Submit your stories and poems to children's magazines.
Don't get discouraged if a magazine rejects your story. Just sent it to a different magazine. Keep trying!
Keep a journal--this will make you a good observer and that's who authors are--observers of life.
Keep a file of all your stories and poems. If tempted to give one to a friend or relative, give them a copy, never your original.
When you see something you like, try to describe it in words. Then write down those words in your journal. Such as, "The setting sun looks like an orange and pink swirl." Or "My baby brother's face looks like a purple prune!"
Keep a "Word List" and fill it on a daily basis with words that you love. Separate your list into columns such as: pretty words, words that create feelings, soft words, delicious words, hard words, sweet words, yucky words, sound words, fun words, etc. Then when you are ready to write, you already have a list of wonderful words ready to use.
When you hear or read a new word, add it to your word list and try to use it in a story or poem.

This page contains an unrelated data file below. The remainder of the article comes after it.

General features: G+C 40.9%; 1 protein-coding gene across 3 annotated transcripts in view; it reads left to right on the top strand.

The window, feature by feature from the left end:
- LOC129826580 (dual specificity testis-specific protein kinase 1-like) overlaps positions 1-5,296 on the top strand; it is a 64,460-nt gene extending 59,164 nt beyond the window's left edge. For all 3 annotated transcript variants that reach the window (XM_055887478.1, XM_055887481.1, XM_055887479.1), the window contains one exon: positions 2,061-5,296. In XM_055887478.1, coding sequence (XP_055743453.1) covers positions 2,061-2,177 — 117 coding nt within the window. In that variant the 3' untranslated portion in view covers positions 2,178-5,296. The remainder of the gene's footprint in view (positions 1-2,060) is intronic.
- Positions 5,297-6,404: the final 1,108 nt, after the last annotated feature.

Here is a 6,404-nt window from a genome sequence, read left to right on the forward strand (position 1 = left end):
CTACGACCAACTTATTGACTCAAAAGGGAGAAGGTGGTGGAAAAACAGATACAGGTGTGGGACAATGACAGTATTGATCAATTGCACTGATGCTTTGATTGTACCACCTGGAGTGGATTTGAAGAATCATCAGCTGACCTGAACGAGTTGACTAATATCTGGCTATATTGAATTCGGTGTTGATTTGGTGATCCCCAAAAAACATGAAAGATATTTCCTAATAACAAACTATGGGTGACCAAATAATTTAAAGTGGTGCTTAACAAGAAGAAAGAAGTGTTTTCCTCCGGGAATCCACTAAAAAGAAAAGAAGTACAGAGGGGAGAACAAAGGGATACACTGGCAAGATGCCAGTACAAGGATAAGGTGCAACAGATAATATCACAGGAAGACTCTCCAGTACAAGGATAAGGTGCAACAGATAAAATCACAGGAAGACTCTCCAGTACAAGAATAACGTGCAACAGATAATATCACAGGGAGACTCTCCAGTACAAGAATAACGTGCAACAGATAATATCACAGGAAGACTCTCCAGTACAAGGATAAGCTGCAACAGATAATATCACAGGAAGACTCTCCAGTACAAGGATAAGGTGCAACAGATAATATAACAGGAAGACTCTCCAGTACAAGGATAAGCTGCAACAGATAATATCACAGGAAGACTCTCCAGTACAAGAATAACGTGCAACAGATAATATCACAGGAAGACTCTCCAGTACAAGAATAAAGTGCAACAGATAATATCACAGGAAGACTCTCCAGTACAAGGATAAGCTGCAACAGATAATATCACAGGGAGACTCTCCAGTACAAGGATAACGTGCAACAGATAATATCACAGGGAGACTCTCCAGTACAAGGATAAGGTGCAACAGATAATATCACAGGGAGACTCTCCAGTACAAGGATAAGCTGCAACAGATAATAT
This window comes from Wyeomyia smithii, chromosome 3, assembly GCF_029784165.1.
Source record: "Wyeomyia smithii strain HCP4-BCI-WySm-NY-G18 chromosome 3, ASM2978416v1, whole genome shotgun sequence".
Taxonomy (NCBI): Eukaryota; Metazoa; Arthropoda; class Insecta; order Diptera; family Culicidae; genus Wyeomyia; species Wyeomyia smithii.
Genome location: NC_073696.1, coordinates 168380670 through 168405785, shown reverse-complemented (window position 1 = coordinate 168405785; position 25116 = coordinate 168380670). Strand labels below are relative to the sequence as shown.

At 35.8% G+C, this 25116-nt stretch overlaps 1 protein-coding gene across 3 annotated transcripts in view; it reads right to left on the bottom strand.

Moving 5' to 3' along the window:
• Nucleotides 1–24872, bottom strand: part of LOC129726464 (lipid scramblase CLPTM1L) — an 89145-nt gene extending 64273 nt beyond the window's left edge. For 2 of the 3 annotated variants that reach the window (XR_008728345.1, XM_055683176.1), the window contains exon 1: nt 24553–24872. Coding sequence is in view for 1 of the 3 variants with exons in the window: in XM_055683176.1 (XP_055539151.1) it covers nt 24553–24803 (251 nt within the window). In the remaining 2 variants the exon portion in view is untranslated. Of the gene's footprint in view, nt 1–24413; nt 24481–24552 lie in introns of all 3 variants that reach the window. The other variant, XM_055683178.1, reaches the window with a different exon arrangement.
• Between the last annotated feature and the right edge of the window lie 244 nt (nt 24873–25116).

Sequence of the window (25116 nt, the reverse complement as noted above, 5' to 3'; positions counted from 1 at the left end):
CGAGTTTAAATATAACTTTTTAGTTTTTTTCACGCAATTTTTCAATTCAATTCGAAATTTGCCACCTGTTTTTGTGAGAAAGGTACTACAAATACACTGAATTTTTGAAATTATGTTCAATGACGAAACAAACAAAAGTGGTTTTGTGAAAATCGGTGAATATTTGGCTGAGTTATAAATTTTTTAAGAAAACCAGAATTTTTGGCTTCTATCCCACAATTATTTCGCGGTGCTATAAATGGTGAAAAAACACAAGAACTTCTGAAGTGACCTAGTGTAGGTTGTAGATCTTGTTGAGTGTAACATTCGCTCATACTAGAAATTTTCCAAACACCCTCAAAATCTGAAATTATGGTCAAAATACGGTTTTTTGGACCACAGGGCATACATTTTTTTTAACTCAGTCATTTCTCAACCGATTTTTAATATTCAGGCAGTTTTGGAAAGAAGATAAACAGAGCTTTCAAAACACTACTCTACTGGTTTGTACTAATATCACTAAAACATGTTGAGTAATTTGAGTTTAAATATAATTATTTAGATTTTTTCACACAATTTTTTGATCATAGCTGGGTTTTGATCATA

If writing stories or poems sounds scary, just write sentences. Keep a journal of all the neat sentences you write. I still remember a sentence I wrote in 4th grade: "The leaves fell from the trees making a golden carpet."
Not bad, eh?
Helpful Hints to Getting Published
Print your story or poem on a computer or use your best handwriting. (Print--not cursive!) Be sure you include
Make a copy. Never send your original because you may not get it back.
Put your story or poem into a business size envelope along with a SASE (self-addressed, stamped envelope - your librarian can help you with this!)
Address the envelope to the magazine of your choice, be sure you have enough postage on your envelope, then mail.
If you can't find a magazine's address, ask your librarian.
While you are waiting for a response from a publisher, write something else!
Go to your public library and ask to see "The Children's Writer's Market." This is a wonderful reference book filled with the names and addresses of publishers who publish student writing. In the back of this book is a section just for student writers. This section lists all the awards, contests, and college scholarships available to students your age.
Remember, publishers are also on the lookout for your book, movie, and CD reviews; illustrations; photographs; interviews with students who have overcome obstacles or are doing great things; and essays. Magazines are always looking for editorials and opinions.
Read "Stone Soup" magazine which is written and illustrated entirely by students. This way, you'll see what other talented students, like yourself, are doing!Good luck & keep trying!